Hudson looks at Elementary boundaries
A group of people gathered at River Crest Elementary School in Hudson Tuesday, May 15 for the first public feedback meeting held by the district as it begins the process of resetting the elementary school boundaries.
District Superintendent Nick Ouellette said it was a great turnout, especially considering the sunny, 80 degree weather outside.
"This is a great turnout to get people on the front end and understand the information and what we're dealing with here," Ouellette said. "We're very excited."
Ouellette said "a variety of things" prompted the plans to adjust the boundaries.
"We have some elementaries that are very underutilized, and others that are not quite at capacity," Ouellette said. "We don't want to run them all at capacity, because then you can't have them grow with neighborhood changes."
He said the district's goal is to have schools at around 80-85 percent capacity.
There's also a lot of growth and development expected in the south and southeast areas of the Hudson School District. That's where the district's fullest elementary schools are located.
The plan is to reset the elementary school boundaries so that students are more evenly distributed through the district's schools This will only affect elementary school attendance within the school district. This will not affect the boundaries of the Hudson School District itself.
The district is working with the consulting company RSP, who in turn is working with the district's newly-formed Elementary Boundary committee.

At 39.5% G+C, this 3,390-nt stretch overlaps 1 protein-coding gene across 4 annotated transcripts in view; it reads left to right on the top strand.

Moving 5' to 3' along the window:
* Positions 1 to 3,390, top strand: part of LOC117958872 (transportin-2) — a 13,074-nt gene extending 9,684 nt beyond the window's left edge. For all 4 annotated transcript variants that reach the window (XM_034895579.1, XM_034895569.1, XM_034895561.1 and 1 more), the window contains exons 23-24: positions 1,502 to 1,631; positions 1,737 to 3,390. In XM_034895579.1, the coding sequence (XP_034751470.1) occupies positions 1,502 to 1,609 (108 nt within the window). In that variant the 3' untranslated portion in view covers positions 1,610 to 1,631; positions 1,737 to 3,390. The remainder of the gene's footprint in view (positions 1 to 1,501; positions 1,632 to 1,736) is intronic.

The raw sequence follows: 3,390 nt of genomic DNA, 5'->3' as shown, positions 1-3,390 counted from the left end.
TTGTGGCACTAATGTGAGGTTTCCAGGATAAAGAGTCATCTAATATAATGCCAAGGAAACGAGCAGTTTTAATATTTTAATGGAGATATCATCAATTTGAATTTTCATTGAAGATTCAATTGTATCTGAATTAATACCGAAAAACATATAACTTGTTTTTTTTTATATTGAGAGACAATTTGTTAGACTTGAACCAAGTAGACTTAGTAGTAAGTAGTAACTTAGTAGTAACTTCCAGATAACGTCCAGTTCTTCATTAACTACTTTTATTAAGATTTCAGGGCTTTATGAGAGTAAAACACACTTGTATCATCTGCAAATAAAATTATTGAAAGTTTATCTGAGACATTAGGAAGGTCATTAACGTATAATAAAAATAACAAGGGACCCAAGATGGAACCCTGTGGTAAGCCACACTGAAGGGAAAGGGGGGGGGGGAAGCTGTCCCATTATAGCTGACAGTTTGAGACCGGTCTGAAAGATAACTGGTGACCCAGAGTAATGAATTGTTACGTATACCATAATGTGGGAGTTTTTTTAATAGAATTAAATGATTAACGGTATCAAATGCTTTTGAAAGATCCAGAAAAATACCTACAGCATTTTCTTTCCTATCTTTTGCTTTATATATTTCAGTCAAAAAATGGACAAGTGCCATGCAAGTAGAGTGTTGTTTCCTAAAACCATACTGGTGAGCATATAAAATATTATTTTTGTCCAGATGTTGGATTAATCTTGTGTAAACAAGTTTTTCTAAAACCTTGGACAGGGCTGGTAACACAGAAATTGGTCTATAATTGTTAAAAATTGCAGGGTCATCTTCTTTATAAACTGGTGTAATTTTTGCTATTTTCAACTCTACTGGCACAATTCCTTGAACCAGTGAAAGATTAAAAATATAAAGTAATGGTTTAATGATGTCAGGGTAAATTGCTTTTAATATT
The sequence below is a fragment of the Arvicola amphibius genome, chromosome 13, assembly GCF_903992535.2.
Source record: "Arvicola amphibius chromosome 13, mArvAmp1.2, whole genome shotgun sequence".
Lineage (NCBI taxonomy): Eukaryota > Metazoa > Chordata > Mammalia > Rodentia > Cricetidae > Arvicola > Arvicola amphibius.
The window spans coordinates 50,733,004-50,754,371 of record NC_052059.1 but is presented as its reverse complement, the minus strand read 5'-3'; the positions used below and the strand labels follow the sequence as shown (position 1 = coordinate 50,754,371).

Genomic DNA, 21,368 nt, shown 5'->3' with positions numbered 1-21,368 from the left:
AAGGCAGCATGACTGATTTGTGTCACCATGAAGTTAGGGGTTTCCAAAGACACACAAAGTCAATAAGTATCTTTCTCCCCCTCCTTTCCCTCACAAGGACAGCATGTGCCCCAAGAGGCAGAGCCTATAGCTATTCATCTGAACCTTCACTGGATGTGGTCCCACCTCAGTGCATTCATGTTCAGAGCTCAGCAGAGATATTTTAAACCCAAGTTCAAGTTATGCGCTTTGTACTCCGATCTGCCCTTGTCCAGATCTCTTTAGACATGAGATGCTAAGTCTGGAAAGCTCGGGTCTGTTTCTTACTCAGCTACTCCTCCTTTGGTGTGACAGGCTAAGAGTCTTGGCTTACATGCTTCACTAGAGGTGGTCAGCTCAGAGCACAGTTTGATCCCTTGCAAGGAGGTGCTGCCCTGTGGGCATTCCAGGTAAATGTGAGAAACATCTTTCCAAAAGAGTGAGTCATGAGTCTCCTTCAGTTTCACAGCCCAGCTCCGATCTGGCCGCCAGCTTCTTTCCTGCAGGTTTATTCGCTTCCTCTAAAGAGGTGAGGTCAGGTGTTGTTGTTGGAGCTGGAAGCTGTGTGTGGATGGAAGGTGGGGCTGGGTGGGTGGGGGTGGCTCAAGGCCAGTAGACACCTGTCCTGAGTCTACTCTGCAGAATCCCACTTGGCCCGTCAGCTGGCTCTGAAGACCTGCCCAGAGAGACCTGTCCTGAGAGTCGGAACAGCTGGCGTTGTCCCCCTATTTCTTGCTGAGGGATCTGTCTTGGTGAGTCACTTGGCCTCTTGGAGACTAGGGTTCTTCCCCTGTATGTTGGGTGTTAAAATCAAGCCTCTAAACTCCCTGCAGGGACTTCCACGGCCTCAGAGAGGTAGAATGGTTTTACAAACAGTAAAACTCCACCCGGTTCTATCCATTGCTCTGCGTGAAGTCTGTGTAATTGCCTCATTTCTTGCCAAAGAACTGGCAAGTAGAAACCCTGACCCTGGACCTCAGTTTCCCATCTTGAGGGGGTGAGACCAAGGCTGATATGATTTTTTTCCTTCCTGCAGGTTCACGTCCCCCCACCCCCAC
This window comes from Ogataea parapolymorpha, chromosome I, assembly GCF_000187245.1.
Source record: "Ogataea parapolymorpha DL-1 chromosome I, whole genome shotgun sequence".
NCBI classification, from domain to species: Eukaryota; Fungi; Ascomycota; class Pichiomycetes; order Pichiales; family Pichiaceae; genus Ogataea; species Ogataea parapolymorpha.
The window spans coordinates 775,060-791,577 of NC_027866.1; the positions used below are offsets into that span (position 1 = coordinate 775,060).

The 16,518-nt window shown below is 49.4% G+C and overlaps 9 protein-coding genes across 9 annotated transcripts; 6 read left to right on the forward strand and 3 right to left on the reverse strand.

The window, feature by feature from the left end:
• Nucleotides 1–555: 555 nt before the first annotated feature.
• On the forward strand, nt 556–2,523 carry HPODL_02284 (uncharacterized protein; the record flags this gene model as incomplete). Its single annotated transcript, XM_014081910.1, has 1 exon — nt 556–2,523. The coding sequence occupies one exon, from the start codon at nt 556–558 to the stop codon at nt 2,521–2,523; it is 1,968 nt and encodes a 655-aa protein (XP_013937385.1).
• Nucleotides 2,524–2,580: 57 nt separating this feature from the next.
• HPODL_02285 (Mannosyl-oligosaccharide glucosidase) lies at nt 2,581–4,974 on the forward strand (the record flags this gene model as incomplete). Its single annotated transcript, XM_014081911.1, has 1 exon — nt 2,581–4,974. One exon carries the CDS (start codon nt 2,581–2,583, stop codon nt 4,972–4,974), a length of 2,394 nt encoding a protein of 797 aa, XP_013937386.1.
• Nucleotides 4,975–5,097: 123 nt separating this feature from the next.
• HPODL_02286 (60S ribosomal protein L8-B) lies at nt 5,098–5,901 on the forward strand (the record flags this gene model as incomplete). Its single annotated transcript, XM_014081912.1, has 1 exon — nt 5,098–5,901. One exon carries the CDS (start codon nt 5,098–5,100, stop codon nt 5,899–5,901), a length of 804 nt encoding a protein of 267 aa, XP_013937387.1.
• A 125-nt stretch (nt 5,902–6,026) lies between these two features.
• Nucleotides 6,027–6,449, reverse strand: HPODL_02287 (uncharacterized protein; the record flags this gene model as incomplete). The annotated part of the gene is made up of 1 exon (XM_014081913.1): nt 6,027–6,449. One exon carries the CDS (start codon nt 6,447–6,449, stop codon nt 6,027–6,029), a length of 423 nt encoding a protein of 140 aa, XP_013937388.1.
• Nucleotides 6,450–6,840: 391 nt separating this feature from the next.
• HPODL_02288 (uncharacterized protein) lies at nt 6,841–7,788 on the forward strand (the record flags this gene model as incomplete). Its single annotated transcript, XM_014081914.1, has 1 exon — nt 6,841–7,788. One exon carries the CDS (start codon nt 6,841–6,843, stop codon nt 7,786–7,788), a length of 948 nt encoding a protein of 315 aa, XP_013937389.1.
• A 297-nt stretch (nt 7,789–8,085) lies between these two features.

RSP representatives Rob Schwarz and Craig Menozzi explained at Tuesday's meeting how the boundary-resetting process will work. RSP will look at things such as academics, culture, and economics when considering boundaries. The committee has had its first meeting and will meet a total of five times. It will meet twice more to create some boundary concepts before the second public forum, scheduled for Sept. 25.
An enrollment analysis is set for this fall. The committee will meet twice more following the public forum to develop a recommendation to the council.
Schwarz and Menozzi said there could be one scenari, or more than one for the school board to vote on.
The school board is set to receive the committee recommendation in December and vote on new boundaries in January 2019.
At the meeting
At the public feedback meeting, those present were asked to split into smaller groups, outline their neighborhoods, and share other information on large maps.
Schwarz said the meeting went well.
"There is good dialogue that is occurring," he said at the meeting. "Tonight establishes the building block for how we look at neighborhoods, how they're defined and how we may look at changing what the neighborhoods are in their association with the existing six elementary districts."
Ouellette also said things were going well at the meeting.
"We're excited for the process," he said. "We've had a great turnout, great response from parents."
School Board President Jamie Johnson said he is impressed with the committee's work thus far.
"I'm proud of the district," he said, "the way that they got communication out."
Committee member and village of North Hudson Trustee Cathy Leaf said she's representing North Hudson's interests in the committee.
"People get really passionate about attendance boundary lines," she said. "We want to make sure we're being really thoughtful about how lines are drawn."
Those interested in more information, asking questions, or sharing feedback can visit " target="_blank">hudsonraiders.org/elementary-boundaries/.